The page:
PostPosted: Fri Feb 01, 2013 2:58 am 
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Tantric practice in China and Tibet historically represents yoga tantra and earlier practised in Indian monasteries circa 7th to 9th centuries. Anuttara yoga tantra never diffused there. It is Indian as well, just stemming from a slightly later period and practised outside of and at the fringes of monasteries. The higher yoga tantras don't require many outward signs of purity -- that's the key difference.

The Newaris also have an independent transmission of Indian Vajrayana with the HYTs.


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 Post subject: Re: Indian Vajrayana
PostPosted: Fri Feb 01, 2013 3:21 am 
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Sherlock wrote:
Tantric practice in China and Tibet historically represents yoga tantra and earlier practised in Indian monasteries circa 7th to 9th centuries. Anuttara yoga tantra never diffused there. It is Indian as well, just stemming from a slightly later period and practised outside of and at the fringes of monasteries. The higher yoga tantras don't require many outward signs of purity -- that's the key difference.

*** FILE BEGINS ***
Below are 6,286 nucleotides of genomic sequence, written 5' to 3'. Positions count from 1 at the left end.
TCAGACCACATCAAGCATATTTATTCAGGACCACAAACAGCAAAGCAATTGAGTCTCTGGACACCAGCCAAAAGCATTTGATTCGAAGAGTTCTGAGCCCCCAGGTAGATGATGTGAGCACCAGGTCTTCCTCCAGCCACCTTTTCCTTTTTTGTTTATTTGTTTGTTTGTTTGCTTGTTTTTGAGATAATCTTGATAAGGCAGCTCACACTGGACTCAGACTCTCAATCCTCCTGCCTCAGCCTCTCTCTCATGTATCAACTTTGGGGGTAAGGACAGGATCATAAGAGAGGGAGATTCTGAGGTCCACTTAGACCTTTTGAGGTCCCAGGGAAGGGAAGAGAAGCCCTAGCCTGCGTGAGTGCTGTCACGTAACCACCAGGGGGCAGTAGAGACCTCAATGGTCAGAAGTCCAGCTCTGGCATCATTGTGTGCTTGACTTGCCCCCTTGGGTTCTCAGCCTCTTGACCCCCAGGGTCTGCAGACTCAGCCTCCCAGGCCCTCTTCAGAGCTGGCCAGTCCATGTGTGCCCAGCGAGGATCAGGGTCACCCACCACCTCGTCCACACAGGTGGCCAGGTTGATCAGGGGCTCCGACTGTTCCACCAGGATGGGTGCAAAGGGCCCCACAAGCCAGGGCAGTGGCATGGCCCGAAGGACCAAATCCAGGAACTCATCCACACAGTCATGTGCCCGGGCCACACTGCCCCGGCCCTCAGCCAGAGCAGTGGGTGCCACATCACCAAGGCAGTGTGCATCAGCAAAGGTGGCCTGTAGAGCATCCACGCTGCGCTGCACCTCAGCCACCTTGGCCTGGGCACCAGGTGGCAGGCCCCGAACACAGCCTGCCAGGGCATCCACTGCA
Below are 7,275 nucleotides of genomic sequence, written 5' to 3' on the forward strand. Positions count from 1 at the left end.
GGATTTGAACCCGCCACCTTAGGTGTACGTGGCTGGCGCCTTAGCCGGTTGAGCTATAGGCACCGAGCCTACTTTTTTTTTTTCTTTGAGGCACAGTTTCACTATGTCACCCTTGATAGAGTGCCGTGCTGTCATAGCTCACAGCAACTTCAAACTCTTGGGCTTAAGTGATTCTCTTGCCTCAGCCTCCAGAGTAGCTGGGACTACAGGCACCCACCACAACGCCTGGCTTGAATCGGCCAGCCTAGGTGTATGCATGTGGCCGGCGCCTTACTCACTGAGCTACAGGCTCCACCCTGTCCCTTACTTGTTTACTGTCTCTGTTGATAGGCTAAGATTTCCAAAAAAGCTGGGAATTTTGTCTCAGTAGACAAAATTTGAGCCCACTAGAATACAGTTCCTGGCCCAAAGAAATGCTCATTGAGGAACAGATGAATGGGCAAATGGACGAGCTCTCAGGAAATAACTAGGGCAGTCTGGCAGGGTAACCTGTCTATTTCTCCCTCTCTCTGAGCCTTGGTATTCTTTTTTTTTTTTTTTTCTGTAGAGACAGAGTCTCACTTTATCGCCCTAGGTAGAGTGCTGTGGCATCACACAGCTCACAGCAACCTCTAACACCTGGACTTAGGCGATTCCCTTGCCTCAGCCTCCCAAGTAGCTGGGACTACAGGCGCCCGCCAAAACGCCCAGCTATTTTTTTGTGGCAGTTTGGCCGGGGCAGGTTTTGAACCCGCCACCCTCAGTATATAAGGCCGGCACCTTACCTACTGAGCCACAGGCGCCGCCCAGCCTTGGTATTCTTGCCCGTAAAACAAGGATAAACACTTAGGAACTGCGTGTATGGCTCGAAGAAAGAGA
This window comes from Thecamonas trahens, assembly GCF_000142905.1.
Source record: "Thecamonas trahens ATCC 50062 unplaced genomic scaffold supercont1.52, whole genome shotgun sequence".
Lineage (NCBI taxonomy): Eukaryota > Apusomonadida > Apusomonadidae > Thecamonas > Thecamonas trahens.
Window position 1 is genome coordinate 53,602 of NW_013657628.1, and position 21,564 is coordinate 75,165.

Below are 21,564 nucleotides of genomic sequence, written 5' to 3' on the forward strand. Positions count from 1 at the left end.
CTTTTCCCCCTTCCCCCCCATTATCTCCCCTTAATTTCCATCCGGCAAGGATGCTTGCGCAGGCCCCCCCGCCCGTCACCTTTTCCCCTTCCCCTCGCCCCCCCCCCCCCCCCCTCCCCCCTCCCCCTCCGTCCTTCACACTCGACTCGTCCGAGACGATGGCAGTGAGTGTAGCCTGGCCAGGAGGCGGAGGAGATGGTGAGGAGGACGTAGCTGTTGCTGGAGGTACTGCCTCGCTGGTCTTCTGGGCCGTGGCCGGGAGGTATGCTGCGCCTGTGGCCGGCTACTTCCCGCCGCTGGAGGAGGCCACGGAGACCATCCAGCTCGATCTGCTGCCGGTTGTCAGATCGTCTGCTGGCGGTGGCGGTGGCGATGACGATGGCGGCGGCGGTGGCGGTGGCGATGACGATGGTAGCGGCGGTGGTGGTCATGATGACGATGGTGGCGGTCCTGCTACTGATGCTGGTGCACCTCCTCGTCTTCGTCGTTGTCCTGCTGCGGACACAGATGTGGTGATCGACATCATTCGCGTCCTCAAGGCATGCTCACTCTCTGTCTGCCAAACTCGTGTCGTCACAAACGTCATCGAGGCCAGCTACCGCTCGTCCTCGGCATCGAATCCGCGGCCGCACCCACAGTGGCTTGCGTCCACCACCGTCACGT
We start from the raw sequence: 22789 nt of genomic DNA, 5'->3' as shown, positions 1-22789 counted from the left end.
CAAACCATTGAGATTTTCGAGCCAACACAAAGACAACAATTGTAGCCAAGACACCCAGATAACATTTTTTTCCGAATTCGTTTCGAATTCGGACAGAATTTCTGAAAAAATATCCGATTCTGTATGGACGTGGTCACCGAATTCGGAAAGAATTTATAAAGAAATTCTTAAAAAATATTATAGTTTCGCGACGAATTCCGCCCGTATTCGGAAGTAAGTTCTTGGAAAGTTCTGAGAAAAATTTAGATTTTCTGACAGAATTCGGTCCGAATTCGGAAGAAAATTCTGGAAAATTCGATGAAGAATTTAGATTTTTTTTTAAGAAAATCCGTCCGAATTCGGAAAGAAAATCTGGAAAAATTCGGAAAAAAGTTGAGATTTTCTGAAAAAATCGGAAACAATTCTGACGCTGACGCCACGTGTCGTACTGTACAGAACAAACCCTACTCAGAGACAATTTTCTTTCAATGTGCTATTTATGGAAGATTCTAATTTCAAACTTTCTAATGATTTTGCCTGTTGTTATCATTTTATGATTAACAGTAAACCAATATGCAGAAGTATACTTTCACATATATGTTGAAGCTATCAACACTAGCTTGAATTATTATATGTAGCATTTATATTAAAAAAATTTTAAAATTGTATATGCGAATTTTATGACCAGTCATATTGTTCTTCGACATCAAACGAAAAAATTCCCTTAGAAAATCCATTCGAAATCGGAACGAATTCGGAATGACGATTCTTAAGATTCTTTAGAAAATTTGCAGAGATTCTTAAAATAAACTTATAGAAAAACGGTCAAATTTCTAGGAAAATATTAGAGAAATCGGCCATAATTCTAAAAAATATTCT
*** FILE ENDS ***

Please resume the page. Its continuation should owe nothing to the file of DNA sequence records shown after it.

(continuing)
The Newaris also have an independent transmission of Indian Vajrayana with the HYTs.


Of course.

I think, though, the East Asian component and relevant Indian teachers and scriptures often get overlooked when Tibetan Buddhists discuss Indian Vajrayāna. The key texts and early masters of East Asian tantra all came from India directly, though they predate anything in Tibet.

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 Post subject: Re: Indian Vajrayana
PostPosted: Fri Feb 01, 2013 10:41 am 
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Tantric Treasure: Three Collections of Mysical Verse from Buddhist India, 2004, Roger R. Jackson, Oxford University Press.

Another one of my absolute favorites!

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 Post subject: Re: Indian Vajrayana
PostPosted: Fri Feb 01, 2013 8:21 pm 
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gregkavarnos wrote:
Tantric Treasure: Three Collections of Mysical Verse from Buddhist India, 2004, Roger R. Jackson, Oxford University Press.

Another one of my absolute favorites!


Thanks, Greg! I didn't know about that one. I just ordered a Nook e-book version from Barnes and Noble.

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 Post subject: Re: Indian Vajrayana
PostPosted: Fri Feb 01, 2013 8:38 pm 
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deepbluehum wrote:
Skydancer wrote:
I know this sub-forum's title says "Tibetan Buddhism". :-)